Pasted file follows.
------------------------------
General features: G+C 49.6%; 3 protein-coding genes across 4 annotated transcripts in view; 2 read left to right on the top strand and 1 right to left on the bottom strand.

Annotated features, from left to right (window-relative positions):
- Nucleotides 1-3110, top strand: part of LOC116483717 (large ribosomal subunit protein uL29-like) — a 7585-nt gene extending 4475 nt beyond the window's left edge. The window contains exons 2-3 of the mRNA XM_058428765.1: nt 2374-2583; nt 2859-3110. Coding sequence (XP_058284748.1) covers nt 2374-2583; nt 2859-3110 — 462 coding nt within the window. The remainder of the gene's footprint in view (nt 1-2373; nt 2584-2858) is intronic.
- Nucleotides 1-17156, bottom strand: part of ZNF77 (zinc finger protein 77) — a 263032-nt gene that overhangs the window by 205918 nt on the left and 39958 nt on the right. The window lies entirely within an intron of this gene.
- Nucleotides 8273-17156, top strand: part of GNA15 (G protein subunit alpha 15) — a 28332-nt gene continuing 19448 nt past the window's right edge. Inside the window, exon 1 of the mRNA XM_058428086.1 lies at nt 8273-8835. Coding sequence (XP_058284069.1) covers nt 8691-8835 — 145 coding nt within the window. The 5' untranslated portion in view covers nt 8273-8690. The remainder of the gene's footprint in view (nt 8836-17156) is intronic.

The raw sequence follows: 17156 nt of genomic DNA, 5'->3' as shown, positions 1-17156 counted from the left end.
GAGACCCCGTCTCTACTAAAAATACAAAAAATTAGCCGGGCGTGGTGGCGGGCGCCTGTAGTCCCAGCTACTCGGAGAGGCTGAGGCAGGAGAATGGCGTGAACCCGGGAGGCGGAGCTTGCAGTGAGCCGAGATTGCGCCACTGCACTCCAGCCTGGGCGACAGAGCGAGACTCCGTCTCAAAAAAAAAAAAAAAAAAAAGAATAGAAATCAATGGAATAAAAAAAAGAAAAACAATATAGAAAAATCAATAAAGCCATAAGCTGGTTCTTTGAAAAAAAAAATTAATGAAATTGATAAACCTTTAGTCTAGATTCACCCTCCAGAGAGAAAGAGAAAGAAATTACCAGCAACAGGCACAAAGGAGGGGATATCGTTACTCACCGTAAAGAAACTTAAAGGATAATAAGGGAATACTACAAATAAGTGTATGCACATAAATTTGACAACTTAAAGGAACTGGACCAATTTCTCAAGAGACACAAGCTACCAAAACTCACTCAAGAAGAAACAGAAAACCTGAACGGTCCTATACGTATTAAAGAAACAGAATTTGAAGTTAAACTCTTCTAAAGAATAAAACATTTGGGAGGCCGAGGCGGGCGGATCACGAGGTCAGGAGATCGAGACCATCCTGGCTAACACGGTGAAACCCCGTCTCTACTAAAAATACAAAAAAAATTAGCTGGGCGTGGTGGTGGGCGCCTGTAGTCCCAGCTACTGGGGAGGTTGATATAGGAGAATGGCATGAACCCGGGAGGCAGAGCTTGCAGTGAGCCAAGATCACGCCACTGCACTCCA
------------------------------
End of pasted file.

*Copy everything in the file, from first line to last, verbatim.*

General features: G+C 49.6%; 3 protein-coding genes across 4 annotated transcripts in view; 2 read left to right on the top strand and 1 right to left on the bottom strand.

Annotated features, from left to right (window-relative positions):
- Nucleotides 1-3110, top strand: part of LOC116483717 (large ribosomal subunit protein uL29-like) — a 7585-nt gene extending 4475 nt beyond the window's left edge. The window contains exons 2-3 of the mRNA XM_058428765.1: nt 2374-2583; nt 2859-3110. Coding sequence (XP_058284748.1) covers nt 2374-2583; nt 2859-3110 — 462 coding nt within the window. The remainder of the gene's footprint in view (nt 1-2373; nt 2584-2858) is intronic.
- Nucleotides 1-17156, bottom strand: part of ZNF77 (zinc finger protein 77) — a 263032-nt gene that overhangs the window by 205918 nt on the left and 39958 nt on the right. The window lies entirely within an intron of this gene.
- Nucleotides 8273-17156, top strand: part of GNA15 (G protein subunit alpha 15) — a 28332-nt gene continuing 19448 nt past the window's right edge. Inside the window, exon 1 of the mRNA XM_058428086.1 lies at nt 8273-8835. Coding sequence (XP_058284069.1) covers nt 8691-8835 — 145 coding nt within the window. The 5' untranslated portion in view covers nt 8273-8690. The remainder of the gene's footprint in view (nt 8836-17156) is intronic.

The raw sequence follows: 17156 nt of genomic DNA, 5'->3' as shown, positions 1-17156 counted from the left end.
GAGACCCCGTCTCTACTAAAAATACAAAAAATTAGCCGGGCGTGGTGGCGGGCGCCTGTAGTCCCAGCTACTCGGAGAGGCTGAGGCAGGAGAATGGCGTGAACCCGGGAGGCGGAGCTTGCAGTGAGCCGAGATTGCGCCACTGCACTCCAGCCTGGGCGACAGAGCGAGACTCCGTCTCAAAAAAAAAAAAAAAAAAAAGAATAGAAATCAATGGAATAAAAAAAAGAAAAACAATATAGAAAAATCAATAAAGCCATAAGCTGGTTCTTTGAAAAAAAAAATTAATGAAATTGATAAACCTTTAGTCTAGATTCACCCTCCAGAGAGAAAGAGAAAGAAATTACCAGCAACAGGCACAAAGGAGGGGATATCGTTACTCACCGTAAAGAAACTTAAAGGATAATAAGGGAATACTACAAATAAGTGTATGCACATAAATTTGACAACTTAAAGGAACTGGACCAATTTCTCAAGAGACACAAGCTACCAAAACTCACTCAAGAAGAAACAGAAAACCTGAACGGTCCTATACGTATTAAAGAAACAGAATTTGAAGTTAAACTCTTCTAAAGAATAAAACATTTGGGAGGCCGAGGCGGGCGGATCACGAGGTCAGGAGATCGAGACCATCCTGGCTAACACGGTGAAACCCCGTCTCTACTAAAAATACAAAAAAAATTAGCTGGGCGTGGTGGTGGGCGCCTGTAGTCCCAGCTACTGGGGAGGTTGATATAGGAGAATGGCATGAACCCGGGAGGCAGAGCTTGCAGTGAGCCAAGATCACGCCACTGCACTCCA